Confectionery Labels: FDA Labeling Guidelines Made Simple
Your labels aren’t only aesthetic branding pieces that should make you look good—first and foremost they are “information sheets”. The efficient label needs to provide your customers with relevant and accurate information so that they are sure your product does answer their needs (and why you’re better than competition).
Especially with food, the critical consumer needs everything to be clear before buying your sweet offerings. Your custom labels should instruct them how to enjoy your products to the fullest, and this includes info about list ingredients (percentages, allergens if any, substitutes, etc.), safe handling and storage (so they can eat it in the form and freshness level that it was meant to be enjoyed in), and other brand benefits to make your case when comparing your offerings with another product.
Your goal in printing your custom confectionery labels is to provide your customers and prospective customers with something well-presented that will validate food facts and give them peace of mind.
Yes, pretty labels will get you noticed—but correct and accurate labels are what set well-built businesses apart from the impulsive, any-way-the-wind-blows rookie. We’ve seen it with our clients. Correctly-assembled labels gets (and gets to keep) more customers.
If you’ve tried to reference the FDA Food Labeling Guide, you’ll know that all these “labelling requirements” and regulations jargon can get extremely confusing real fast. However, following the guide is key in making sure your custom confectionery labels make the cut, especially with discerning prospective customers. What to do?
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Keep in mind though that there are still exceptions and variations to the guidelines for specific product categories. When in doubt, check the full FDA Food Labeling Guide for complete details. You can simply annex the information based on what section it is that you need to clarify. Still saves you tons of time.
Let’s begin with defining the labels that you’ll be printing. These are called “Label Panels” and are the lifeblood of your products, especially if you don’t have a comprehensive website just yet.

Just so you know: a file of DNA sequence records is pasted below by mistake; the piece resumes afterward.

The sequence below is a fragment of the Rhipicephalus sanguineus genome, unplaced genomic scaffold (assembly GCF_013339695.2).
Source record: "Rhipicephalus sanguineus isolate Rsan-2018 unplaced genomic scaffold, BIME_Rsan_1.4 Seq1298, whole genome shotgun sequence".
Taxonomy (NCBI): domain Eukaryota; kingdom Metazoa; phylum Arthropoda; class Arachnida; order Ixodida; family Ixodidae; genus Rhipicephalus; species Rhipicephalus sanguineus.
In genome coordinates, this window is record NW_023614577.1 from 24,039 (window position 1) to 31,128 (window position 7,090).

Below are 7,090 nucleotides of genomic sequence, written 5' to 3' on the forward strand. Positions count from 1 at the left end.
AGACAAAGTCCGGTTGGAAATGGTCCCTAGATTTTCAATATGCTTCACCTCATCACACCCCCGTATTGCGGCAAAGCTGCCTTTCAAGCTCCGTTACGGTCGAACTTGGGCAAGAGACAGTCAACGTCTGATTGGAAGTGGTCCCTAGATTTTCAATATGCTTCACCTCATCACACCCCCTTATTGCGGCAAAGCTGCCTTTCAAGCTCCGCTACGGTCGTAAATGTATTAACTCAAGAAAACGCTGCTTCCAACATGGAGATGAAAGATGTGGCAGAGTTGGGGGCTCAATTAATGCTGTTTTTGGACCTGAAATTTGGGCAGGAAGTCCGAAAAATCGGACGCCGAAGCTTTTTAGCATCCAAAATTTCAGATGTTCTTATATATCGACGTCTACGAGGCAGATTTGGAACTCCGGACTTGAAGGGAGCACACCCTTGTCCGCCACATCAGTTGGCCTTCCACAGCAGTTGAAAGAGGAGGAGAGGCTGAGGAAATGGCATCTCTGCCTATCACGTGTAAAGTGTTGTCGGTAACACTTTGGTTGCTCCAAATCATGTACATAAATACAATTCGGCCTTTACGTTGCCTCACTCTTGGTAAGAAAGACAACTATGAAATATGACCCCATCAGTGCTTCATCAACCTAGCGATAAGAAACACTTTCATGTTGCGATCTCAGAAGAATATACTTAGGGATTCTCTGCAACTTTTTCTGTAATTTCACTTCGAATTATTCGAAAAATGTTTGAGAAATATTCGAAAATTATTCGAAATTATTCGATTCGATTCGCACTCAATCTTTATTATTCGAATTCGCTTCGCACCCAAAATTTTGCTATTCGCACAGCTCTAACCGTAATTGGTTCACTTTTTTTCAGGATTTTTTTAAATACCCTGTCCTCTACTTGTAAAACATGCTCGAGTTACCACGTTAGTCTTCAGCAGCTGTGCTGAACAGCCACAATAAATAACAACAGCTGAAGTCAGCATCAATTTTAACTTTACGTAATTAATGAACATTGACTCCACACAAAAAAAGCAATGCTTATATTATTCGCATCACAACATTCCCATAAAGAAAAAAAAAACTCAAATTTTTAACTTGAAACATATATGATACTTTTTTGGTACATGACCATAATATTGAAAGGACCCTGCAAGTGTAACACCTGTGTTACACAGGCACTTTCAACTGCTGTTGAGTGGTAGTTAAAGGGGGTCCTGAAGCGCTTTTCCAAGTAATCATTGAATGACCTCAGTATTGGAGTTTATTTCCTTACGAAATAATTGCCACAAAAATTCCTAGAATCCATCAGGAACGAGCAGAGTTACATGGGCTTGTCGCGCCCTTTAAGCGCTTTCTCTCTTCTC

Your confectionery custom labels must have at least two distinct areas, and these are the Principal Display Panel or Primary Display Panel (PDP) and the Information Panel (IP). Both will of course correspond with label “artwork”, the term we use for files that go to print. The PDP and IP can be separate, front and back labels, or one large wraparound label, depending on what you feel will suit your container/packaging style.
Primary Display Panel (PDP)
A.K.A. your front panel, or the main label that is meant to catch the attention of your customer
This is the first thing customers see if you’re selling these in retail. These would be the labels (or part of a large wraparound label if you aren’t printing two parts) that will be front-oriented to be displayed on store shelves.
WHAT TO INCLUDE HERE:
What your product is (formally known as the Statement of Identity [link to section below]) and how much of the product is in the packaging (your Net Quantity Statement[link to section below]).
Information Panel (IP)
A.K.A. the supplemental panel, which holds supporting information or elaboration on ingredients, people, and processes
For the IP, you’d want to place that to the right, left, rear, top, or bottom of the PDP, but primarily this would be on the immediate right. Place it elsewhere (left, rear, top, or bottom) if your packaging style makes it hard to place the IP on the right of your PDP. It’s important that you EXCLUDE any graphics or unnecessary art elements here. We want to be as clear and straightforward as we can with the presentation of information.
FOUR THINGS TO INCLUDE HERE:
1) Name + address of manufacturer (who created the product), the packer (who placed the product in its packaging), or distributor (who moves the product into stores or local shops where customers can purchase the product)
If you’re the manufacturer and you are listed in the current directory or phone book, you can simply put city or town, state, ZIP (or mailing code if you’re outside the USA). If you aren’t listed, it’s required that you include your street address. However, if your assembly line also includes an outsourced packer and distributor, make sure to include their relation to your product (“manufactured for”, or “packed by”, or “distributed by”).
2) Chances are, your confections are comprised of two or more ingredients—this is the requirement to include an ingredient list.
Ingredients need to be listed from greatest to least by weight and must be found on the same panel as your product’s name and your firm’s address. This can be placed before or after the nutrition facts, depending on your preferred layout.
If your main ingredients are composed of sub-ingredients (your homemade cake syrup, for example) you can make this more cohesive by listing the main ingredient first and then listing what you used to make this main ingredient, enclosed in parentheses. It would look like this: CAKE SYRUP (CORN SYRUP, WATER, COCOA, SUGAR, VANILLA)
Alternatively you can just list down all your sub-ingredients as main ingredients. Again, remember to list everything from greatest to least by weight. In this case, remove “CAKE SYRUP” and simply list down everything that you used to create your sweet sensations.
3) Nutrition Facts need to be specified and placed together with the ingredients list + name and address on either PDP or IP.
If you’ve got a ton of text on your IP, Nutrition Facts will go on the immediate right panel, or on any highly visible panel on your packaging. More on how to design and present info on the Nutrition Facts section below.